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Who is over simplifying things? Is equating one base to NATO not oversimplified?
My point is not to compare PLAN with AFRICOM. I am just not convinced it helps an African audience. It may help a Chinese apologist in saying “look, we are better than the US” but at the end of the day, they are both invested in extractive infrastructure. One base, 100 bases, that is comparison. I am not interested. I gave that example not to compare but to remind the OP that China does indeed operate a military in Africa, because it was my understanding that the OP thought they do not.
I don’t disagree that our rhetoric could be more refined and oriented toward these places than specifically China, but your lack of interest in the qualitative differences between the two present militaries is disturbing.
It is actually not lack of interest in “qualitative differences” but rather “so what?”
Upon reflection on these things, you realize it makes no sense to celebrate such comparisons and would rather focus on how you yourself as a continent can engage all countries in dignity and progress for your people.
It doesn’t matter that one country kills leaders and people of another place, but a second country does not do this? It makes no sense to celebrate this?
That is not the main point, if you have been getting my point.
There are literal studies out there showing that Chinese investment in Africa has had a significant and persistent positive impact on development of these countries https://www.eurasiareview.com/01022021-chinese-investment-in-africa-has-had-significant-and-persistently-positive-long-term-effects-despite-controversy/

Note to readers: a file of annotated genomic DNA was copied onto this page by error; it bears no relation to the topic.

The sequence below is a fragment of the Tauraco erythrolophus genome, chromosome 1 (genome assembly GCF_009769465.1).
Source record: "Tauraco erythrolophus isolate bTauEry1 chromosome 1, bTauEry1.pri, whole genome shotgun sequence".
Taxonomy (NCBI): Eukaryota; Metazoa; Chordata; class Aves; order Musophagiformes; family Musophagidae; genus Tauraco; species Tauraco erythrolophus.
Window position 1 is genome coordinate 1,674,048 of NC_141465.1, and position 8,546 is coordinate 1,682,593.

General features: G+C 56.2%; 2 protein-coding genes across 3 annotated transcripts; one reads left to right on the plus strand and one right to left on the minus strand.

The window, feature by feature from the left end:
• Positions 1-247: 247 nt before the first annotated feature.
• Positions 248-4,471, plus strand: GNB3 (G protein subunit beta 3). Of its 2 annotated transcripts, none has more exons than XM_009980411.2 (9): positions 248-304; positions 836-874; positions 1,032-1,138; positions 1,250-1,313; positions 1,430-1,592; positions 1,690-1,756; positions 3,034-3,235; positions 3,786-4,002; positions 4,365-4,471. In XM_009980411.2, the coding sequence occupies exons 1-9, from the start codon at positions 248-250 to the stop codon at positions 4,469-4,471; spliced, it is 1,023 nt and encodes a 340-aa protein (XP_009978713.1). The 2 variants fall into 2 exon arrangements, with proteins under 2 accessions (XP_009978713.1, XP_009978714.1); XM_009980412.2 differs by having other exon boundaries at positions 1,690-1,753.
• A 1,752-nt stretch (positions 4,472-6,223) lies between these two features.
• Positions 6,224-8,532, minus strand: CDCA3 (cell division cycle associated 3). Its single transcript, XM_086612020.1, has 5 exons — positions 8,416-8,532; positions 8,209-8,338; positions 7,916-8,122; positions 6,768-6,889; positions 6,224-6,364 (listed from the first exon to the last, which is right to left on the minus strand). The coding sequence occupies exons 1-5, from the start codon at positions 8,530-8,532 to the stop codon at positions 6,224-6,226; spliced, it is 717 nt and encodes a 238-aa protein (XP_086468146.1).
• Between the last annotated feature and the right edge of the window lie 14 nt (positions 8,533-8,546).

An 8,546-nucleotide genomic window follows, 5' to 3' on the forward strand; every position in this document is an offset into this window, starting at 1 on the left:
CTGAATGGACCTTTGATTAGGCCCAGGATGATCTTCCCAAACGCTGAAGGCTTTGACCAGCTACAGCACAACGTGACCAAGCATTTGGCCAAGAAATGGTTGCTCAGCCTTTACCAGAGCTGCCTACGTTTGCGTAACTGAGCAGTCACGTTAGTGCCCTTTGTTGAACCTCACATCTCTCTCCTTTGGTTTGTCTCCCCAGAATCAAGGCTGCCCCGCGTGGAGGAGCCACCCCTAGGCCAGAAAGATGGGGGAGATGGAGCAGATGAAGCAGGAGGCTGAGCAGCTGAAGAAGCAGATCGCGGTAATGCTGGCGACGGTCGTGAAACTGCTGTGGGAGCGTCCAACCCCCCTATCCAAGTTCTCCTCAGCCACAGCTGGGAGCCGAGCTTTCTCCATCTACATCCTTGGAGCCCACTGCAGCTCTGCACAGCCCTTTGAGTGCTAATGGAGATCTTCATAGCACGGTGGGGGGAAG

It’s pretty telling that people in the west can’t even conceive of a mutually beneficial relationship between countries that’s not rooted in exploitation.
To add to this, I have also read about instances where Chinese affiliated projects in the Caribbean were stopped because people spoke up about environmental problems it would cause and danger it would pose to endangered species .
The PRC and local government (I believe it was Jamaica iirc) responded by replanning the project around these critics. This is not how the west has typically approached these things. Usually they just fund the mob, kill journalists, or strong-arm local politicians.
My point is that Chinese companies have been more adaptable and more interested in feedback than the alternatives. Neglecting this is also to be fixated on China and the problems it causes instead of the bigger picture, or even the specific place development projects are happening.
Let us see if we can agree on something: Chinese involvement in Africa has had positive effects, just as it has had negative ones too. European, American, Japanese etc.
Whether one has been 10X or 50X of the other is not in my interest. African progress should not be anchored on the *better extractor. *
The logic expressed by Rodney in the 70s is close to what I also feel about china in Africa today even though the degrees might be different. I hope you get my refusal to see generalist comparisons as helpful to an African audience, and why it might be helpful to Europeans and Chinese, for example: https://en.wikipedia.org/wiki/How_Europe_Underdeveloped_Africa
There will always be negative and positive aspects of trade between countries. The main difference between the west and China is that the west has a long documented history of using coercion in Africa while China does not. Countries in Africa are free to make a choice whether they want to trade with China or not, and whether that benefits their countries. On the other hand, the west actively subjugates countries in Africa and extracts their resources at gunpoint. That’s the key difference here.
I do not think this discussion is adding value at this point. I wish I had more time to engage in a productive way.